Aston University develops bio-oil technology
Drivers in the UK may be filling their tanks with biofuel derived from the spruce and pine trees of Norway by 2020 following the development of new bio-oil refining technologies.
This will be the focus of Aston University’s Bioenergy Research Group (BERG), which is involved in a £1.4m project funded in part by the Research Council of Norway.
The researchers will develop new, integrated bio-oil technology to transform biomass more efficiently into biofuels through fast pyrolysis – the process of heating materials in the absence of oxygen. This will include turning biomass material such as tree bark and waste wood into usable oil for heating and transportation needs.
Prof Tony Bridgwater, the head of BERG at Aston University, said their biomass project is unique because it is looking at the possibility of processing the whole components of a tree – everything from wood, residues, needles, twigs and bark.
He explained that other fast pyrolysis research programmes have looked at using hardwood trees, as opposed to the softwood trees of Norway, and only select components.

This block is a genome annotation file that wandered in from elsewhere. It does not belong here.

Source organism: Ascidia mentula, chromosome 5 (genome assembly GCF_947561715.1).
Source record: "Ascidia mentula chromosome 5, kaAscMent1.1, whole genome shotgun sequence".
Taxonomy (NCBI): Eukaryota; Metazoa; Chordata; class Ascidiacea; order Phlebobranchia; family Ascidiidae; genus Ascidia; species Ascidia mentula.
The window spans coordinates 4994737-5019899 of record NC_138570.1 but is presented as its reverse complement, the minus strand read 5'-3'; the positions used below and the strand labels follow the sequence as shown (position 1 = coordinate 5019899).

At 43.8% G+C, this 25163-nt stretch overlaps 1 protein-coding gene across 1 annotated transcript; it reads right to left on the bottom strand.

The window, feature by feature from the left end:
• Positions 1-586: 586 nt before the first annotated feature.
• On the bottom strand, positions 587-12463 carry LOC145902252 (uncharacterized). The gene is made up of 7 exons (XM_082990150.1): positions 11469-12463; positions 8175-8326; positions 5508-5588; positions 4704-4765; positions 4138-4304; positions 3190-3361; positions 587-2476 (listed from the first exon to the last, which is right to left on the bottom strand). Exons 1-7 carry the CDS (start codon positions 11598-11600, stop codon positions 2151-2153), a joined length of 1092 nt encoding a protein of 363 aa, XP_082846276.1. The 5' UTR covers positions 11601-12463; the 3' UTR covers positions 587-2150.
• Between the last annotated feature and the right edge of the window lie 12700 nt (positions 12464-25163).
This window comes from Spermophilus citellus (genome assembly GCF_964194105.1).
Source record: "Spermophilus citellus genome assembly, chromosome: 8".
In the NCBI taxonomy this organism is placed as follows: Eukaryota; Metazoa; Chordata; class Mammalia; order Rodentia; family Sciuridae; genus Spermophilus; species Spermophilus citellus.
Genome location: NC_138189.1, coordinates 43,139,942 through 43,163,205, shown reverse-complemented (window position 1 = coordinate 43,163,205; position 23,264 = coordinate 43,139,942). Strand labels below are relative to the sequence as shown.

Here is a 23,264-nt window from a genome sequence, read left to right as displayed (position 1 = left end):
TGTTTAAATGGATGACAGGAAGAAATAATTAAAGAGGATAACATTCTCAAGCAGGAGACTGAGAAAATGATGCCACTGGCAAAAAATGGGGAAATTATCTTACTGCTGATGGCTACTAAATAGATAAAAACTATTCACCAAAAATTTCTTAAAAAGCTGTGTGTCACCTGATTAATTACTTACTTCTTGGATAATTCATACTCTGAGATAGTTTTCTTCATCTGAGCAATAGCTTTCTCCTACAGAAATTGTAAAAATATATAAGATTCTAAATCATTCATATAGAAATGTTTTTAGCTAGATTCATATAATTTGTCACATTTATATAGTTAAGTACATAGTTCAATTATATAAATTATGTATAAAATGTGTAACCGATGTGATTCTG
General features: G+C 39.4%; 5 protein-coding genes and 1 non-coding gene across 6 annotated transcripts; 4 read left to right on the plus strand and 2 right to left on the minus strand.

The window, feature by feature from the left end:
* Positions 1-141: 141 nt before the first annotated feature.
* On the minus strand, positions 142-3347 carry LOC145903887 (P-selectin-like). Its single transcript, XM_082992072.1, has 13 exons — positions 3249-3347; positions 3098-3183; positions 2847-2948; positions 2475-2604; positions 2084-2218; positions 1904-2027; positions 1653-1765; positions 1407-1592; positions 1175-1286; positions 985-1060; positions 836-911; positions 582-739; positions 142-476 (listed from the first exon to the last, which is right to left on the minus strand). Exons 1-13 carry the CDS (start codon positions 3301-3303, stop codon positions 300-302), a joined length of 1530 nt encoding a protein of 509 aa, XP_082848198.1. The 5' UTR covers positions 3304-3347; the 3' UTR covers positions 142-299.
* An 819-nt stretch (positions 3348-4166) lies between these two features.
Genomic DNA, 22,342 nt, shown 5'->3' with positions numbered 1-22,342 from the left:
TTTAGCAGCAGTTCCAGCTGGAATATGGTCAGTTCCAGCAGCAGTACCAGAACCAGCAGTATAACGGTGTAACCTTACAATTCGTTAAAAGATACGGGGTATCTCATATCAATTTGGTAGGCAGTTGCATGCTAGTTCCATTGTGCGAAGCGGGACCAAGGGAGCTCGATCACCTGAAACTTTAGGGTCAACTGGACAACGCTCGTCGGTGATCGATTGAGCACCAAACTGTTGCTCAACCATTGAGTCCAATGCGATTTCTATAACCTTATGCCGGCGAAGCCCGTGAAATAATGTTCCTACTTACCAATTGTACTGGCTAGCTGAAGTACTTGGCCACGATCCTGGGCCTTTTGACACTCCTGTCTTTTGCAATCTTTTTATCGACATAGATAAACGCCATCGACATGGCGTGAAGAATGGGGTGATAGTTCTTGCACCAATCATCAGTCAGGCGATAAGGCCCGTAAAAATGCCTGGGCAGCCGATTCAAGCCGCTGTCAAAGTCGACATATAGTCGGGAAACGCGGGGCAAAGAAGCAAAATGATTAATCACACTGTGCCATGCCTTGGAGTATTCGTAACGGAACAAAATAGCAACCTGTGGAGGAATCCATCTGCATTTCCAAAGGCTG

Bridgwater estimated that if the process is successful, a 1,000kg dry tree would give about 700kg of bio-oil.
One of the advantages of pyrolysis oil is it is more suitable for long-distance transportation than other renewable fuel sources including raw biomass or wood pellets.
Bridgwater said the fast pyrolysis process could produce bio-oil in small plants near the forest. The liquid would then be transported in a tanker with up to 10 times the energy density compared with transporting raw biomass via a lorry for processing.
Bridgwater insists it is an environmentally friendly solution to the world’s dwindling fossil-fuel sources, despite pyrolysis oil requiring the felling of trees.
‘There is an enormous infrastructure of forests in Norway,’ he said. ‘I imagine if the pyrolysis bio-oil technology were to be developed they would chop down some forests but also replant them. At the moment there is a net positive increment in biomass in Norway. It’s growing faster than it’s being consumed.’
Aston University’s work with the Research Council of Norway is on the back of its involvement in the €3.73m (£2.34m) DIBANET (Development of Integrated Biomass Approaches Network) research project, funded by the European Commission, to develop a renewable biofuel that can reduce reliance on fossil diesel imports in Europe and South America.